Jay Sayre, the Director of Innovation at the Institute for Materials Research (IMR) and Research Associate Professor in Materials Science and Engineering, will soon receive funding allowing researchers at The Ohio State University a new route in developing solutions to some of the most pressing challenges of sustainability.
The one-year, $25,000 award from Ohio State Energy Partners (OSEP) will help IMR refurbish and reinstate a fuel cell test station, expected to support new fuel cell programs at the university.
Additionally, the funding will allow open access to the state-of-the-art equipment, meaning students, faculty and staff at Ohio State will be able to utilize the station to conduct research and learn about this growing area.
Fuel cells are an alternative energy technology used for clean and highly efficient power generation. Applications range from electric vehicles to smaller electronics to buildings.
Hydrogen and fuel cells play a critical role in building a sustainable energy future, Sayre said. He leads the project with more than 20 years of experience in fuel cell technologies.
“There is a need to reduce the world’s use of natural gas and pure oil to decrease greenhouse gas emissions by shifting to low- and zero-carbon power generation,” Sayre said. “A fuel cell combines hydrogen and oxygen to produce electricity through an electrochemical reaction. Because the byproducts are only water and heat, there are no carbon emissions.”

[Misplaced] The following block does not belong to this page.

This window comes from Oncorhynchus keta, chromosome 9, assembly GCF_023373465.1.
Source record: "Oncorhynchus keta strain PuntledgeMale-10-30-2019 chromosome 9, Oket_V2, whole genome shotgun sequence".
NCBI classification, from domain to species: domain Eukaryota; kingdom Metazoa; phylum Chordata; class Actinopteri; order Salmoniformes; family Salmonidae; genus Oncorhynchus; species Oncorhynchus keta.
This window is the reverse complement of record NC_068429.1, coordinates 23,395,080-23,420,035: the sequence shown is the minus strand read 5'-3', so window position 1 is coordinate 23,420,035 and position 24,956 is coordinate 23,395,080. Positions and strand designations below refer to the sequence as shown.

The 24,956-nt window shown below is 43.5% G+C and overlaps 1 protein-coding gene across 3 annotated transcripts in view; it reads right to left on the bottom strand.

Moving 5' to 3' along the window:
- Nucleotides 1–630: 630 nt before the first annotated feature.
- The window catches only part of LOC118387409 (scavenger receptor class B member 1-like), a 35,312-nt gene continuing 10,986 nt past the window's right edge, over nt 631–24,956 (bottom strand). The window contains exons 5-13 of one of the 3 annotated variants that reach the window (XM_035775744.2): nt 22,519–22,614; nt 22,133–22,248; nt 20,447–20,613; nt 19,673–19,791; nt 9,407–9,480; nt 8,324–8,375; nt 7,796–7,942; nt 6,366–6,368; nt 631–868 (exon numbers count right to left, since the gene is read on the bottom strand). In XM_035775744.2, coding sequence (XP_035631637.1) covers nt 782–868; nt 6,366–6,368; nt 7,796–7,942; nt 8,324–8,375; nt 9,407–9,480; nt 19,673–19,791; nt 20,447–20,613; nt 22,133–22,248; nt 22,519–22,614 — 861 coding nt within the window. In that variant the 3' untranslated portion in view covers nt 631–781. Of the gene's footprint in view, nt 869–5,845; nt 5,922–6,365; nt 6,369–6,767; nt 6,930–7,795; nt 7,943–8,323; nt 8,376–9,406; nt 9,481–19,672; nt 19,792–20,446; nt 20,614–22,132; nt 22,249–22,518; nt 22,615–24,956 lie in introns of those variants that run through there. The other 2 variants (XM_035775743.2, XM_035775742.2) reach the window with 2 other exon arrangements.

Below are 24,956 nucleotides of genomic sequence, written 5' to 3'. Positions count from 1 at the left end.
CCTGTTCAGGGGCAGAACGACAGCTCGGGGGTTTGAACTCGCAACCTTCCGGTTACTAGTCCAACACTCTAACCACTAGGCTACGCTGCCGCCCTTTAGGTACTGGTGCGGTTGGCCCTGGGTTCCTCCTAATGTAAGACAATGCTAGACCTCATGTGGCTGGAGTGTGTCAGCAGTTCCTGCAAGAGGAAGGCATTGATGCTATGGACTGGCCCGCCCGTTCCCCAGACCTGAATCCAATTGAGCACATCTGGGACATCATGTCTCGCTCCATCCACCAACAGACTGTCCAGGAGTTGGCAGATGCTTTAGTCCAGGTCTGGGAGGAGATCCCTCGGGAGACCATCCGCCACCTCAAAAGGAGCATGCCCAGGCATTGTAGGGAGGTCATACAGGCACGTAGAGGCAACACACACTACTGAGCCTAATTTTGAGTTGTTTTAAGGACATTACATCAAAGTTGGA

The refurbished test station will be housed in Nanotech West Laboratory. At the shared, user facility on West Campus, the new tool will be available to engage students, faculty and staff, as well as enable new discoveries and inspire creative efforts that promote and evolve a culture of sustainability.
The test stations will also give undergraduate and graduate students additional learning and research opportunities at Ohio State. Through practical lab experience, users can work with fuel cell materials, components and systems to strengthen their understanding of sustainable energy components and systems.
In 2017, Ohio State and OSEP entered into a comprehensive and unprecedented energy management partnership. With it came the launch of a new energy efficiency program, as well as a commitment to academic collaboration.
Each year, OSEP contributes $810,000 to Ohio State or affiliated philanthropic causes. The Energy Academic Collaboration Council, working with OSEP, solicited proposals from faculty, staff and students to advance university priorities, and promote interdisciplinary and community collaboration.
IMR plans to provide supplemental funds for the refurbishment project, as well as assistance toward lab access fees and support for Nanotech West staff.
Story by Mike Huson, IMR Public Relations
Follow: @OhioStateIMR | @IITB_OSU_FC